Ultrawide-angle camera

This lens goes even further than a standard wide-angle lens which means you can capture even more of a scene because it has a much shorter focal length and therefore a much wider angle of view. With this lens, it possible to stand at the bottom of a tall building and fit the entire structure in your shot.


Telephoto camera

Unlike the wide-angle lens, the telephoto lens has a much longer focal length which means that instead of getting a shot that captures the entire scene, you can zoom into one particular area. Some smartphones use software to match the data from the other cameras to create a smooth zoom effect as the camera unit switches between the wide lens and the telephoto lens.


Monochrome sensor

A monochrome (black and white) sensor has no colour filter array which means it can capture sharper images than a colour sensor. It also means that the monochrome sensor is more sensitive to light which is good for low light situations. Pictures taken in true black and white (not processed through a filter) are known to be sharp and full of contrast.

Smartphones that have this camera, use the sharpness and contrast information from it and blend it with the image from the colour sensor to create a final colour image with better lighting and sharpness.

And if you’re a fan of black and white photography, it is possible on some smartphones to isolate the monochrome camera and take photos in true black and white.


Time-of-Flight camera (Depth sensor)

A Time-of-Flight (ToF) camera is basically a depth sensor. It shoots out an infrared light and measures how long it takes for the light to reach the subject and bounce back to the sensor. This data is used to create a depth map of the subject and the surroundings.

It is the information from the depth sensor that is used by software to separate the foreground and background and thus create the blurry background bokeh effect.

Not all smartphones have a dedicated ToF camera. Some manufacturers have opted to rather use information from the other cameras in order to figure out the depth in the scene through complex algorithms.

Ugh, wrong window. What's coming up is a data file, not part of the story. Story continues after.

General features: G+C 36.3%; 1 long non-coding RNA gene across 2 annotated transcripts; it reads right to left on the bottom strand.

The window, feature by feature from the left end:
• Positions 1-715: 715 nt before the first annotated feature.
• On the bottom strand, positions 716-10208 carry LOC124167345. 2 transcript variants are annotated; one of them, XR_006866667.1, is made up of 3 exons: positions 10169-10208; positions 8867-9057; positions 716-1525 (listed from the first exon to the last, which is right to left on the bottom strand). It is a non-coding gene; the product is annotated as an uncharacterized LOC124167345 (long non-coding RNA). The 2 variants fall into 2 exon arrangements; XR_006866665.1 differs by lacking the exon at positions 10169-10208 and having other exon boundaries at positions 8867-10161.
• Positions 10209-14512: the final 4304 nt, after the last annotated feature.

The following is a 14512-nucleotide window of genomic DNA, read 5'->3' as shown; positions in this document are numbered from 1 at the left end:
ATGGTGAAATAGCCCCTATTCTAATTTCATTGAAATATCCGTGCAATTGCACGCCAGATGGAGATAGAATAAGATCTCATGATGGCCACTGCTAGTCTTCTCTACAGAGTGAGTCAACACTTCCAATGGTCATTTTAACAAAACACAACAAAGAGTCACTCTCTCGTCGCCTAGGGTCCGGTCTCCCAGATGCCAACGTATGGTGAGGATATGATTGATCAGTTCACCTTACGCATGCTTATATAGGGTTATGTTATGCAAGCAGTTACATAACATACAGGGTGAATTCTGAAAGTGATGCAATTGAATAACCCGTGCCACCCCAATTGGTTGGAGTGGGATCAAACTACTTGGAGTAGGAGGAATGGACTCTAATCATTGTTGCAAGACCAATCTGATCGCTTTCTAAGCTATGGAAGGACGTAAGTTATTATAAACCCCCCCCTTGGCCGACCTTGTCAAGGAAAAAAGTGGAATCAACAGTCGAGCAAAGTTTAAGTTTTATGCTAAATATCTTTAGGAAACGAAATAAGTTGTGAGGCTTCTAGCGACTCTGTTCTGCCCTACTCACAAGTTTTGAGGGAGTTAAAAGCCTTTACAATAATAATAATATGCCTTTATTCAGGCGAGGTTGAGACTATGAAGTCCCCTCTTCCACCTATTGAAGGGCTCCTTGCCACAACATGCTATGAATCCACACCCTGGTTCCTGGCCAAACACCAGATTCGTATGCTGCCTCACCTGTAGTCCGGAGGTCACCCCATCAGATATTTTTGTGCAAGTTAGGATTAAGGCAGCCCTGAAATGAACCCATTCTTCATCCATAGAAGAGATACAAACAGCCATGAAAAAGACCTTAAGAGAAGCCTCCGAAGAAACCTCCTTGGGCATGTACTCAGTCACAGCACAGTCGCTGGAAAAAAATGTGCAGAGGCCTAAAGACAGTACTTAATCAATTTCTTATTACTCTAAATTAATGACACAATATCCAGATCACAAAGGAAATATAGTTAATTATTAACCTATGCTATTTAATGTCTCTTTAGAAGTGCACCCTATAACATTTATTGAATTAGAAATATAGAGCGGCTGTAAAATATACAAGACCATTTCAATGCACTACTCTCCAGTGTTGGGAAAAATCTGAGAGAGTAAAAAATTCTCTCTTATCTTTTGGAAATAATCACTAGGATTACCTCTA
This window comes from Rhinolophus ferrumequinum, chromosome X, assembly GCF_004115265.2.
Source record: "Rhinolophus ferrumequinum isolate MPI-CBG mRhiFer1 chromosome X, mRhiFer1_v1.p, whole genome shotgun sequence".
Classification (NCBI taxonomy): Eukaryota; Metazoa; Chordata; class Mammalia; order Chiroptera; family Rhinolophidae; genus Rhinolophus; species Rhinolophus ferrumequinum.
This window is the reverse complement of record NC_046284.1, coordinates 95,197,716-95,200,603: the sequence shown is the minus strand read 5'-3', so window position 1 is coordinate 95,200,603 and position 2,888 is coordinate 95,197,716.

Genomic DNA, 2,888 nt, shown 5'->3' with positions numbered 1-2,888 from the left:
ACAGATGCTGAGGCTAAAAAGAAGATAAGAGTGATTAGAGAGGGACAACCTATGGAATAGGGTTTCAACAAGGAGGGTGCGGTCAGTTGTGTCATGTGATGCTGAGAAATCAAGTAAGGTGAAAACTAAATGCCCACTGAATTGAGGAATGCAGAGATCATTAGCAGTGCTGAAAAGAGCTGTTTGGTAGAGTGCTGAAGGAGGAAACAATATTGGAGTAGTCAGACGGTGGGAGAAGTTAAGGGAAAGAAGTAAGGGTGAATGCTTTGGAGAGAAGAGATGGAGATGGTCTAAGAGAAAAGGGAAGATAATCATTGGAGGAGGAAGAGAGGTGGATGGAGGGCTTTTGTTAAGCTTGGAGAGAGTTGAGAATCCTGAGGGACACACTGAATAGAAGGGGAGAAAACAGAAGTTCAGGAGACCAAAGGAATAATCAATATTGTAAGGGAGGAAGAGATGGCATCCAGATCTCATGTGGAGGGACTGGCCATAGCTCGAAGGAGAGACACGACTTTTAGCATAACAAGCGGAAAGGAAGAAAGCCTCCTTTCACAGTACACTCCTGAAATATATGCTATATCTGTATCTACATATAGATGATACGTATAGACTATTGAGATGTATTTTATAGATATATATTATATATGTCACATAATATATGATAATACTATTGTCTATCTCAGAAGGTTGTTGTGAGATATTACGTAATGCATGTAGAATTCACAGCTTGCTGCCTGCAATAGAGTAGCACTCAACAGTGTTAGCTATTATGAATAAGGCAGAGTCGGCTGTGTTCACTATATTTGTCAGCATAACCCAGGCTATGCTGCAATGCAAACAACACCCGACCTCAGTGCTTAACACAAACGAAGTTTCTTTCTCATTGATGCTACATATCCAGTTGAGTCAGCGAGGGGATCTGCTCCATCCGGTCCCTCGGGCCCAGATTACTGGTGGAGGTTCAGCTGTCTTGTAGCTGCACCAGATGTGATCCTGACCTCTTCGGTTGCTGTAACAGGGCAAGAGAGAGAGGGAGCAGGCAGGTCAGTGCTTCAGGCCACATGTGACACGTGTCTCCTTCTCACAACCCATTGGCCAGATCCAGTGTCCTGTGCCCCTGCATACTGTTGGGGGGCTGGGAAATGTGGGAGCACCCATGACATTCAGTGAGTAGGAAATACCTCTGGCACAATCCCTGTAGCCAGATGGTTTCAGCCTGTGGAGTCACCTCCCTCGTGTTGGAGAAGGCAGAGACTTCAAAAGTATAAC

Camera array setup

Different manufacturers have their own choices of how many cameras they will put on their smartphone. Not only that, but they also decide which combination of lenses and sensors they want to install.

Dual Camera

The dual camera setup has been around for a long time but didn’t really pickup until around 2016. These days, however, the dual camera setup is mostly found on cheap phones.

Dual camera smartphones come in a variety of combinations:

Wide + telephoto

This is by far the most popular of the dual camera combinations. It has the advantage of optical zoom that comes with it and the bokeh effect for portraits. The telephoto lens, however, is usually just slightly inferior and doesn’t really work well in low light.

Wide + monochrome

The combination of data from these two cameras results in pictures that have better colours and more detail with less noise. However, for this to work, both cameras have to be identical which means optical zoom is not possible in this setup.

Wide + ultrawide

This combination aims to give you as wide an area of coverage as possible all in one shot.

Wide + ToF

Not the most popular of the lot because, even though the depth sensing of this combination is better than that of a single camera.

Triple camera

This combination builds on the dual camera setup and opens up a whole lot more possibilities, depending on the types of cameras that make up the rear camera array.

The most common triple camera setup consists of a wide-angle camera together with a telephoto camera and an ultra-wide-angle camera. However, other combinations of cameras exist. It all depends on what the manufacturer wants to include in their camera.

But almost all smartphones with three cameras have a wide-angle lens and a telephoto lens.

Quad camera and more

And just when you think three cameras is enough, quad camera smartphones come into the picture. At this point, phone manufacturers can add even more novelty to their cameras. For example, the macro camera is mostly found on phones with four cameras. However, this is not the given standard.

The Nokia 9 PureView is famous for its five camera array. But only two of the five cameras had colour sensors. The other three cameras had monochrome sensors. This is uniquely different to how other smartphone manufacturers set up their multiple cameras.

Nokia 9 PureView with 5 cameras and depth sensor


The question of whether smartphones really need more than one camera is truly a subjective matter. Sure, single camera smartphones have been taking fairly decent photos for what they are but there’s no denying the difference that two or more cameras can make. That being said, a picture taken by a single superior camera can look better than that of multiple mediocre cameras.

If you’re like me and you buy a smartphone mostly based on the camera, make sure you learn and understand all the specs. Know what you’re looking for in a smartphone camera and go for that. You might just find a dual camera phone that satisfies your needs better than a phone with more cameras that don’t do much.